The agency found that 445 of the city’s 1,891 outdoor fountains — or nearly a quarter — showed lead levels higher than the Environmental Protection Agency’s “action level” of 15 parts per billion. In addition, 14 of 544 indoor fountains and sinks exceeded the federal standard.
Some fountains displayed startling amounts of lead in the water. Two fountains in the Avalon Park area registered 1,800 parts per billion and 1,200 parts per billion, according to data released by the city. Another fountain in Grant Park also registered 1,200 parts per billion — 80 times the level considered permissible by the EPA.
Officials said all fountains and sinks that tested for high lead levels have been disabled.
“Ensuring the health and safety of all park patrons and staff is a top priority of the Park District,” the agency’s spokeswoman, Jessica Maxey-Faulkner, said in a statement, adding that the “fountains will undergo further testing, and will be removed, repaired or replaced, as necessary.”
The Park District modeled its effort after testing undertaken by Chicago schools, which also found issues with lead in the water at some schools. Earlier this year, the head of the public school system in Chicago pledged to do “whatever it takes” to rectify lead problems after risky levels of lead were detected in dozens of buildings.
About 40,000 children attend summer day camps at the city’s parks, and thousands more attend programs at the parks throughout the school year, according to the Chicago Tribune.
Public health officials agree that there is no “safe” level of lead in the body. The substance can be particularly damaging to young children, contributing to permanent learning disabilities, behavioral problems and, at higher levels, a number of diseases.
Lynn Goldman, dean of the Milken Institute School of Public Health at George Washington University and a former EPA regulator, said Chicago’s findings underscore a lack of adequate testing for lead around the country. Under current rules, cities are required to test only a small number of samples from homes to check the municipal water supply for lead. But no requirements exist for routine tests in schools or other public settings, such as parks.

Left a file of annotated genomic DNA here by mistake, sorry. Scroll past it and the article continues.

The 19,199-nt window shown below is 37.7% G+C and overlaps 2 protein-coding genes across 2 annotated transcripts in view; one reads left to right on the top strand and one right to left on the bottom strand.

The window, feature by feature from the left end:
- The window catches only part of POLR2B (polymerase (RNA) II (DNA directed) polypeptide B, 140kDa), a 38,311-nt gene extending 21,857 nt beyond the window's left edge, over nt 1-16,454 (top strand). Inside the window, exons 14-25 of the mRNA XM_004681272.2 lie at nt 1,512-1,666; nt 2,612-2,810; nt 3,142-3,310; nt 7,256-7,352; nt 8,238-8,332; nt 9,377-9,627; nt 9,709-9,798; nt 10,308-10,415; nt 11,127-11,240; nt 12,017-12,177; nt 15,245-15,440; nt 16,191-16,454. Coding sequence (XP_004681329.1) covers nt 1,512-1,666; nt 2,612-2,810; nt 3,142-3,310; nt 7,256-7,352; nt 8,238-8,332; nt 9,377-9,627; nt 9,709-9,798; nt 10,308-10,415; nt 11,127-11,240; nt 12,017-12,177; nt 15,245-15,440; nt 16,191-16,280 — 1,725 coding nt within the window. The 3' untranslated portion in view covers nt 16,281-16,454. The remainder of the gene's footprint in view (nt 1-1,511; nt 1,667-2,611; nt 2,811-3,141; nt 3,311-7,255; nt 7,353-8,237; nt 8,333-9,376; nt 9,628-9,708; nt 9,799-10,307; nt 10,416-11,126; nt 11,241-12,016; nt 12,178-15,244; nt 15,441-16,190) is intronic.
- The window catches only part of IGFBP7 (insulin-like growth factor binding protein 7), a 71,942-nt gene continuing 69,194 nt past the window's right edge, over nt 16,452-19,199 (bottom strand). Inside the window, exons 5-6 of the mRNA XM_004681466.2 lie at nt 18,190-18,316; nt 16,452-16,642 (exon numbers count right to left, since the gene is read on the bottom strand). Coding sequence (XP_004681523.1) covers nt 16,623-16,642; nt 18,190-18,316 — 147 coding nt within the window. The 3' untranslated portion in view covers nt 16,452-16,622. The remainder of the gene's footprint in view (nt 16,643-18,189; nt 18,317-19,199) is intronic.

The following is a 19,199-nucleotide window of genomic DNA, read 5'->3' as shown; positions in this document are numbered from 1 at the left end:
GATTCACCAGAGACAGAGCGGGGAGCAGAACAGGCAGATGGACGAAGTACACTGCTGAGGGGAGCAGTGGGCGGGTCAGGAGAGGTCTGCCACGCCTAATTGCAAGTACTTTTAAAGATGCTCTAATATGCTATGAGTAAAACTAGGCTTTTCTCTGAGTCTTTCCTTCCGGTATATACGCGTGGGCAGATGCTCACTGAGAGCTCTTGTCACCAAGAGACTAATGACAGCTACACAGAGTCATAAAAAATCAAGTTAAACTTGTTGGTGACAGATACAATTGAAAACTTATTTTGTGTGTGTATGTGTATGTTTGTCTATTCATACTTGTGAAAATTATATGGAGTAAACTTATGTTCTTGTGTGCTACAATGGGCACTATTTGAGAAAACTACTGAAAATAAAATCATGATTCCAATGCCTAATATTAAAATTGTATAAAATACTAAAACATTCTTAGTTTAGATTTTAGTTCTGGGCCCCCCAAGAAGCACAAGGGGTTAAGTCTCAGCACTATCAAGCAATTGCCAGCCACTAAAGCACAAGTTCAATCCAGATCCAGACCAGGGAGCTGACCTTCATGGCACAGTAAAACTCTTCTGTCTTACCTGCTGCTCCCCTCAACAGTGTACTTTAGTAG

“This is a national problem,” Goldman said. “What this highlights for me is that it really needs to be a requirement by the [EPA] that all cities and schools test these public drinking water fountains.”
She applauded Chicago for proactively shutting down fountains with high lead levels, but she said there’s no guarantee the same problem won’t crop up again, because the tests offer only a snapshot of the water at any given time. In addition, she said Chicago is hardly the only city where the public water sources are potentially hazardous, as lead pipes and fixtures remain ubiquitous in communities across the country.
Goldman said it’s unlikely that taking a sip from a single fountain would seriously affect a person’s health. But she noted that for some people, such as the homeless, public fountains are a primary water source. And when it comes to children, it could be yet another contributor of lead in their environment.
“The risks of lead are cumulative,” she said.